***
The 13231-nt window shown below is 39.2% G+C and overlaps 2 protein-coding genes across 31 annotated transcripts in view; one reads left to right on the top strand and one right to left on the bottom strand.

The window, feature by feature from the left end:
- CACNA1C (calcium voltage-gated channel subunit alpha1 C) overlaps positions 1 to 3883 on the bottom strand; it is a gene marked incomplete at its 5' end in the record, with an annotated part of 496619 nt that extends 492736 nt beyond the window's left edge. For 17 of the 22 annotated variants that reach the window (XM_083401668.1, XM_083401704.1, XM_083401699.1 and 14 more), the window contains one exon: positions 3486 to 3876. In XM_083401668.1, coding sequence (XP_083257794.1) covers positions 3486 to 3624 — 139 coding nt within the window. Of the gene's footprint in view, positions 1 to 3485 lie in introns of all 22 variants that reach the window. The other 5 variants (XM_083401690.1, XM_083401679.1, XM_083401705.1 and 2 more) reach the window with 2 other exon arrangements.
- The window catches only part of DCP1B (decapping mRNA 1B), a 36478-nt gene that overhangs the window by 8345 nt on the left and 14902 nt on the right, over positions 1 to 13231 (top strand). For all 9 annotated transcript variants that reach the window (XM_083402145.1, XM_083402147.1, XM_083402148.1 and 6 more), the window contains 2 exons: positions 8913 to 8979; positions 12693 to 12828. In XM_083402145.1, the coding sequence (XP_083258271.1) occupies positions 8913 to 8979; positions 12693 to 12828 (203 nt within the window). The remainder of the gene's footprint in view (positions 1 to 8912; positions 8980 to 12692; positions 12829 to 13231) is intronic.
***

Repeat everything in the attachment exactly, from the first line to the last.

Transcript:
The 13231-nt window shown below is 39.2% G+C and overlaps 2 protein-coding genes across 31 annotated transcripts in view; one reads left to right on the top strand and one right to left on the bottom strand.

The window, feature by feature from the left end:
- CACNA1C (calcium voltage-gated channel subunit alpha1 C) overlaps positions 1 to 3883 on the bottom strand; it is a gene marked incomplete at its 5' end in the record, with an annotated part of 496619 nt that extends 492736 nt beyond the window's left edge. For 17 of the 22 annotated variants that reach the window (XM_083401668.1, XM_083401704.1, XM_083401699.1 and 14 more), the window contains one exon: positions 3486 to 3876. In XM_083401668.1, coding sequence (XP_083257794.1) covers positions 3486 to 3624 — 139 coding nt within the window. Of the gene's footprint in view, positions 1 to 3485 lie in introns of all 22 variants that reach the window. The other 5 variants (XM_083401690.1, XM_083401679.1, XM_083401705.1 and 2 more) reach the window with 2 other exon arrangements.
- The window catches only part of DCP1B (decapping mRNA 1B), a 36478-nt gene that overhangs the window by 8345 nt on the left and 14902 nt on the right, over positions 1 to 13231 (top strand). For all 9 annotated transcript variants that reach the window (XM_083402145.1, XM_083402147.1, XM_083402148.1 and 6 more), the window contains 2 exons: positions 8913 to 8979; positions 12693 to 12828. In XM_083402145.1, the coding sequence (XP_083258271.1) occupies positions 8913 to 8979; positions 12693 to 12828 (203 nt within the window). The remainder of the gene's footprint in view (positions 1 to 8912; positions 8980 to 12692; positions 12829 to 13231) is intronic.